The drug may be given through a drip or pushed through a pump, to ensure a constant rate of delivery.
If the patient needs continuous infusion, protracted venous infusion, or ambulant infusion, they may have to wear the pump for several weeks or months. They can walk about while receiving the medication.
Devices used to deliver the solution include a catheter, a central line, and a portacath.
A portacath is an implantable port, a thin, soft, flexible plastic tube that goes into a vein. It has a port, or opening, just under the skin of the chest or arm. The port has a thin rubber disc which special needles can pass medicines into, or take blood from.
Sometimes, it is applied topically, as a cream or ointment for rubbing into the skin.
Chemotherapy often involves severe adverse effects, but recent scientific advances mean that many of these are far more manageable than in the past.
Depending on the type and extent of the treatment and other individual factors, adverse effects can range from mild to severe. Some people will have no adverse effects.
The impact of treatment on a person’s daily life will depend on the extent of the symptoms.
Here are some of the adverse effects that may occur.
1: Nausea and vomiting
Nausea and vomiting affect over 70 percent of patients. Anti-emetic drugs may help. These should be taken even when symptoms have gone, to prevent them from returning.
Ginger or ginger supplements may help increase the effectiveness of anti-emetics.
2: Alopecia, or hair loss
Chemotherapy can lead to hair loss.
Hair may start to fall out or become thin or brittle a few weeks after treatment begins with some types of chemotherapy. It can affect any part of the body.
Hair loss has no physical health consequences, but it may cause distress. A doctor may put the patient in touch with a counselor or offer advice about obtaining a wig or other suitable covering.
Using a cold cap can keep the scalp cool while a dose is being administered, and this may prevent or reduce hair loss.
Patients who need the medication to reach their scalp, however, cannot use a cold cap. This includes patients with leukemia.
Hair normally grows back soon after treatment is finished.
Nails, too, can become flaky and brittle.
The skin may become dry and sore and oversensitive to sunlight.
Patients should stay out of the sun during peak times, use sun blocks, and wear clothes that provide maximum protection.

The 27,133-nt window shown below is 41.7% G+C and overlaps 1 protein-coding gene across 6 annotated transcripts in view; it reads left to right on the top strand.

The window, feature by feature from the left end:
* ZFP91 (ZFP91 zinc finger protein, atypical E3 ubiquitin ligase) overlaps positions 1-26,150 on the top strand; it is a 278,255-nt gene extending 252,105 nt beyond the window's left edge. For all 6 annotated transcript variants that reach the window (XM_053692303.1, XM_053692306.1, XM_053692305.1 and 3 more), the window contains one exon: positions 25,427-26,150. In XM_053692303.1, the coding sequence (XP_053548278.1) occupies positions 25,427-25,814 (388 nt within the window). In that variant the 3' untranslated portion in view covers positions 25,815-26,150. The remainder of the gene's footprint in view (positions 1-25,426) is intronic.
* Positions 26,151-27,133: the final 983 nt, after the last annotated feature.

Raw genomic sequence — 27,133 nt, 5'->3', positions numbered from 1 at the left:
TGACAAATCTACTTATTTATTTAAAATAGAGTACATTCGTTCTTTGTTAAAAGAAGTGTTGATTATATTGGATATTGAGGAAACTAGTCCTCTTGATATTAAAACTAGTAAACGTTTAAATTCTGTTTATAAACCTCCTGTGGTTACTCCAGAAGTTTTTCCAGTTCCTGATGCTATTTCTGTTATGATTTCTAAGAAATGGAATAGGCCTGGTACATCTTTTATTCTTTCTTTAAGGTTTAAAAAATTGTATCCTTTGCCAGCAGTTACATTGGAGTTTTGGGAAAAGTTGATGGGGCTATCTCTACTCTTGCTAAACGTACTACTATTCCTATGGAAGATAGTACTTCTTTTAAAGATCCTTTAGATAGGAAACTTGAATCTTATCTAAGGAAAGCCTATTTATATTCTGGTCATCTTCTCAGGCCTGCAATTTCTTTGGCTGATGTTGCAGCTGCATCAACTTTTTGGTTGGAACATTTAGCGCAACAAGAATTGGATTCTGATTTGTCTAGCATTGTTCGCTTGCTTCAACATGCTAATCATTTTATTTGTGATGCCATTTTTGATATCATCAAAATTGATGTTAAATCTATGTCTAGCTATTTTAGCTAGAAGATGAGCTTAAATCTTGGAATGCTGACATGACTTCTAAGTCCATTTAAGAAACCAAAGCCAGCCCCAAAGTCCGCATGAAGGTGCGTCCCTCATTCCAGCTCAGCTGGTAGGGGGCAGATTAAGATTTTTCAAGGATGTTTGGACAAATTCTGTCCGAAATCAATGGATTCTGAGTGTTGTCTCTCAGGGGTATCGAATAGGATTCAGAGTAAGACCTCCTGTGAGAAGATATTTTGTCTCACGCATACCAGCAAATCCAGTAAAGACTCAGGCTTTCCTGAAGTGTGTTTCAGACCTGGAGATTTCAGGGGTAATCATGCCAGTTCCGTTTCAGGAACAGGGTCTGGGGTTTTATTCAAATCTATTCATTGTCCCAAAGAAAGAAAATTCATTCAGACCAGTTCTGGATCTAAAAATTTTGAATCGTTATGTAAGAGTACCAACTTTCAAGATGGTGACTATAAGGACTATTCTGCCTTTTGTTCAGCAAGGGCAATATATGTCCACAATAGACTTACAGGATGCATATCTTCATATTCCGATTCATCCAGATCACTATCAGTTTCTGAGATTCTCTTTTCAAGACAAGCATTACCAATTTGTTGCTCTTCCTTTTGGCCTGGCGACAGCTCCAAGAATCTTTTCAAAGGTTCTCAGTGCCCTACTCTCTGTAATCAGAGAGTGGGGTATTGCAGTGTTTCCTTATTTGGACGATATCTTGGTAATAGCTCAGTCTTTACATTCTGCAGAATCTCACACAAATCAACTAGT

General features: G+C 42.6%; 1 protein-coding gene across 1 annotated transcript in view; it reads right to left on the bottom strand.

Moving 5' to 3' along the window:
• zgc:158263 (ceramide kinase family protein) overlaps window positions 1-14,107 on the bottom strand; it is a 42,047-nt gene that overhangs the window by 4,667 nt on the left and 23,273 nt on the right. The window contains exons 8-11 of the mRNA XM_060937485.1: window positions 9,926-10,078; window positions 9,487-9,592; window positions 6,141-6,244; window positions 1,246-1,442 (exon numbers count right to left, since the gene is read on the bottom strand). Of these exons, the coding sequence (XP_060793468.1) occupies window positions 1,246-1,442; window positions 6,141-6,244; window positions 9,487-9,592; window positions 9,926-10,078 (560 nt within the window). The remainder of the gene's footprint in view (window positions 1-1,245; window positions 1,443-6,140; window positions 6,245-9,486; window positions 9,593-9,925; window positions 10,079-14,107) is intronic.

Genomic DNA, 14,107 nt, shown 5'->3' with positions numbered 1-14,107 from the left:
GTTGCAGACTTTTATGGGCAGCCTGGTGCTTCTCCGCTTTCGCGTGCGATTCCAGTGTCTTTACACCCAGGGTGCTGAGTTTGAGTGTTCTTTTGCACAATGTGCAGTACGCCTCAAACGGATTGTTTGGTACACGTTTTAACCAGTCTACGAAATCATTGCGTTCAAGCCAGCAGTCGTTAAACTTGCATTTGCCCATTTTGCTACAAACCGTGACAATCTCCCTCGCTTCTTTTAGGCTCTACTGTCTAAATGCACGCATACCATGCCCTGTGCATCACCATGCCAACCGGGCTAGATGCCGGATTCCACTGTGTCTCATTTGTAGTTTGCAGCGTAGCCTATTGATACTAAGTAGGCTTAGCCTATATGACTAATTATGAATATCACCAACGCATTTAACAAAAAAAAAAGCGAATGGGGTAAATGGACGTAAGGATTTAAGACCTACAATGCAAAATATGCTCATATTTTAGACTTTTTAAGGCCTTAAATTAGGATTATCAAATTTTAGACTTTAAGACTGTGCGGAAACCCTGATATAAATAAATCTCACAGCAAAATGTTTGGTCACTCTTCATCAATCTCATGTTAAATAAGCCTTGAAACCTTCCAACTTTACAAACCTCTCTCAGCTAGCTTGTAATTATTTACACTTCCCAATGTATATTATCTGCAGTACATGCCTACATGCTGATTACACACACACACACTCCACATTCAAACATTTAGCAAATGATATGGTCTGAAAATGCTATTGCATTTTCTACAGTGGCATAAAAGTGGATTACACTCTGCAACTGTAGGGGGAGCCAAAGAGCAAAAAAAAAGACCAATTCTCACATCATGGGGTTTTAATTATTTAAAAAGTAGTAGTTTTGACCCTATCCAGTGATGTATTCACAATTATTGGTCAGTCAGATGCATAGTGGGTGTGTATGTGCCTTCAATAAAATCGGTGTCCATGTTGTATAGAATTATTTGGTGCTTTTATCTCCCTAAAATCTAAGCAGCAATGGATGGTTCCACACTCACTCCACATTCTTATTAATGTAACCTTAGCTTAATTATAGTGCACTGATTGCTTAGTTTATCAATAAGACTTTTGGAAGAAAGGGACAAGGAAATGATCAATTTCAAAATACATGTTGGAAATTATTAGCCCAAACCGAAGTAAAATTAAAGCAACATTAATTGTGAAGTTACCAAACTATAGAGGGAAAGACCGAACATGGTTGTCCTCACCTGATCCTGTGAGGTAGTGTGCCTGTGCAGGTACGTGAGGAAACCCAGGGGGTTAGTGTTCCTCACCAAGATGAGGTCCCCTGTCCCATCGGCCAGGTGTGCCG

Fatigue is a common side effect. It may be present most of the time or only after certain activities. Patients should get plenty of rest and avoid tasks that are overtiring.
Severe tiredness should be reported to the doctor, as a significant drop in red blood cells could be leading to anemia.
4: Hearing impairment
The toxic effects of chemotherapy can lead to temporary or permanent hearing loss in some patients.
5: Low white blood cell count and susceptibility to infections
When receiving chemotherapy, the immune system will be weakened because the white blood cell count will go down.
This is known as neutropenia. White blood cells form part of our immune system, and they fight infection. This can make patients more susceptible to infections.
Antibiotics may help reduce the risk of developing infections. Patients and their carers should also be careful to follow regular precautions.
- Personal hygiene: Regular hand washing with warm water and soap, bathing or showering at least once a day, changing clothing, bedclothes, and bathroom towels regularly.
- Preparing food: Follow food hygiene practices, including keeping meat and vegetable separate, thoroughly cooking animal produce, washing all vegetables and keeping surfaces, cutlery, and crockery clean.
- Infected people: Stay away from anyone with signs of illness or infection.
- Skin wounds: carefully dress any cuts or grazes and cover them with a sterile dressing, to prevent bacteria from entering the skin.
Chemotherapy patients who develop an infection need immediate treatment. This may mean being hospitalized and receiving intravenous antibiotics.
6: Low blood platelet count and bleeding problems
Also known as thrombocytopenia, this can lead to blood clotting problems.
Platelets are a type of blood cell that helps the blood to coagulate, or clot. A low platelet count can lead to bruises or bleeds, for example, nosebleeds and bleeding gums. The blood flow from a minor cut may be hard to stop.
If the platelet count falls too low, the person will need a blood transfusion.
To reduce the risk of bleeding, patients should:
- Use an electric razor, or avoid shaving
- Use a soft toothbrush
- Take care when using sharp objects, such as kitchen utensils or gardening tools.
Gloves can help prevent injuries when gardening.
7: Low red blood-cell count and anemia
Red blood cells carry oxygen to all the tissues in the body. A low level of red blood cells will lead to anemia. Symptoms include tiredness, shortness of breath, and heart palpitations.
A person with severe anemia may need an urgent blood transfusion.
Erythropoietin (EPO) is a drug that makes the body produce more red blood cells.
Good food sources of iron include dark green leafy vegetables, beans, meat, nuts, prunes, raisins, and apricots.
Mucositis, or inflammation of the mucous membrane, can affect any part of the digestive system, including the mouth, esophagus, stomach, intestines, the rectum, and the anus.
Oral mucositis can lead to symptoms in their mouth, often starting 7 to 10 days after treatment begins. There may be pain as if the mouth has been burned.